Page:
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WUSCHEL-RELATED HOMEOBOX 2 is important for protoderm and suspensor development in the gymnosperm Norway spruce

Overview of attention for article published in BMC Plant Biology, January 2016
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Title
WUSCHEL-RELATED HOMEOBOX 2 is important for protoderm and suspensor development in the gymnosperm Norway spruce
Published in
BMC Plant Biology, January 2016
DOI 10.1186/s12870-016-0706-7
Pubmed ID
Authors

Tianqing Zhu, Panagiotis N. Moschou, José M. Alvarez, Joel J. Sohlberg, Sara von Arnold

Abstract

Distinct expression domains of WUSCHEL-RELATED HOMEOBOX (WOX) gene family members are involved in patterning and morphogenesis of the early embryo in Arabidopsis. However, the role of WOX genes in other taxa, including gymnosperms, remains elusive. Here, we use somatic embryos and reverse genetics for studying expression and function of PaWOX2, the corresponding homolog of AtWOX2 in the gymnosperm Picea abies (Pa; Norway spruce). The mRNA level of PaWOX2 was transiently up-regulated during early and late embryogeny. PaWOX2 mRNA in early and early late embryos was detected both in the embryonal mass and in the upper part of the suspensor. Down-regulation of PaWOX2 during development of early embryos resulted in aberrant early embryos, which failed to form a proper protoderm. Cells on the surface layer of the embryonal mass became vacuolated, and new embryogenic tissue differentiated from the embryonal mass. In addition, the aberrant early embryos lacked a distinct border between the embryonal mass, and the suspensor and the length of the suspensor cells was reduced. Down-regulation of PaWOX2 in the beginning of embryo development, before late embryos were formed, caused a significant decrease in the yield of mature embryos. On the contrary, down-regulation of PaWOX2 after late embryos were formed had no effect on further embryo development and maturation. Our data suggest an evolutionarily conserved function of WOX2 in protoderm formation early during embryo development among seed plants. In addition, PaWOX2 might exert a unique function in suspensor expansion in gymnosperms.

Twitter Demographics

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Mendeley readers

The data shown below were compiled from readership statistics for 29 Mendeley readers of this research output. Click here to see the associated Mendeley record.

Geographical breakdown

Country Count As %
Norway 1 3%
Unknown 28 97%

Demographic breakdown

Readers by professional status Count As %
Student > Ph. D. Student 7 24%
Researcher 5 17%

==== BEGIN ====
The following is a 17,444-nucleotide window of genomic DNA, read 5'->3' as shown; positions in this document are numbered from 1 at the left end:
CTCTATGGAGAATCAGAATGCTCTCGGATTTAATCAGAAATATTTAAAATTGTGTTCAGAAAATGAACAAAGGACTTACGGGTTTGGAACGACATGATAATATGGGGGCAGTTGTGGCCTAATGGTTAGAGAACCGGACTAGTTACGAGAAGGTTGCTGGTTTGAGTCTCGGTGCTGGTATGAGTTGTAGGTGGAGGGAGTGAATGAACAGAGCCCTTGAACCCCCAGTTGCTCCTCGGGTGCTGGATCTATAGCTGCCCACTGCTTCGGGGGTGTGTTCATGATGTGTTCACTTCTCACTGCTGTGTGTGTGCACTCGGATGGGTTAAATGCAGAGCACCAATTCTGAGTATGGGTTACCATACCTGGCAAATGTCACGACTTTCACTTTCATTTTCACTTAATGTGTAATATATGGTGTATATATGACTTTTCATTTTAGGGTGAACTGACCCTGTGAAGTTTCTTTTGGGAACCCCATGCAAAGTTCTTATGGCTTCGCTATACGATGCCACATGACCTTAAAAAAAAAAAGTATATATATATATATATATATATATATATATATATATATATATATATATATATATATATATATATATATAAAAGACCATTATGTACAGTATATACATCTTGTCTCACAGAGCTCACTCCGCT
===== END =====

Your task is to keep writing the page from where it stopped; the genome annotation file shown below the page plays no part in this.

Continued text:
Student > Master 3 10%
Student > Bachelor 2 7%
Lecturer 2 7%
Other 3 10%
Unknown 7 24%
Readers by discipline Count As %
Agricultural and Biological Sciences 11 38%
Biochemistry, Genetics and Molecular Biology 9 31%
Environmental Science 1 3%
Unknown 8 28%

Attention Score in Context

This research output has an Altmetric Attention Score of 1. This is our high-level measure of the quality and quantity of online attention that it has received. This Attention Score, as well as the ranking and number of research outputs shown below, was calculated when the research output was last mentioned on 21 January 2016.
All research outputs
#10,771,361
of 12,147,554 outputs
Outputs from BMC Plant Biology
#1,160
of 1,479 outputs
Outputs of similar age
#284,821
of 343,989 outputs
Outputs of similar age from BMC Plant Biology
#55
of 65 outputs
Altmetric has tracked 12,147,554 research outputs across all sources so far. This one is in the 1st percentile – i.e., 1% of other outputs scored the same or lower than it.
So far Altmetric has tracked 1,479 research outputs from this source. They receive a mean Attention Score of 3.3. This one is in the 1st percentile – i.e., 1% of its peers scored the same or lower than it.
Older research outputs will score higher simply because they've had more time to accumulate mentions. To account for age we can compare this Altmetric Attention Score to the 343,989 tracked outputs that were published within six weeks on either side of this one in any source. This one is in the 1st percentile – i.e., 1% of its contemporaries scored the same or lower than it.
We're also able to compare this research output to 65 others from the same source and published within six weeks on either side of this one. This one is in the 1st percentile – i.e., 1% of its contemporaries scored the same or lower than it.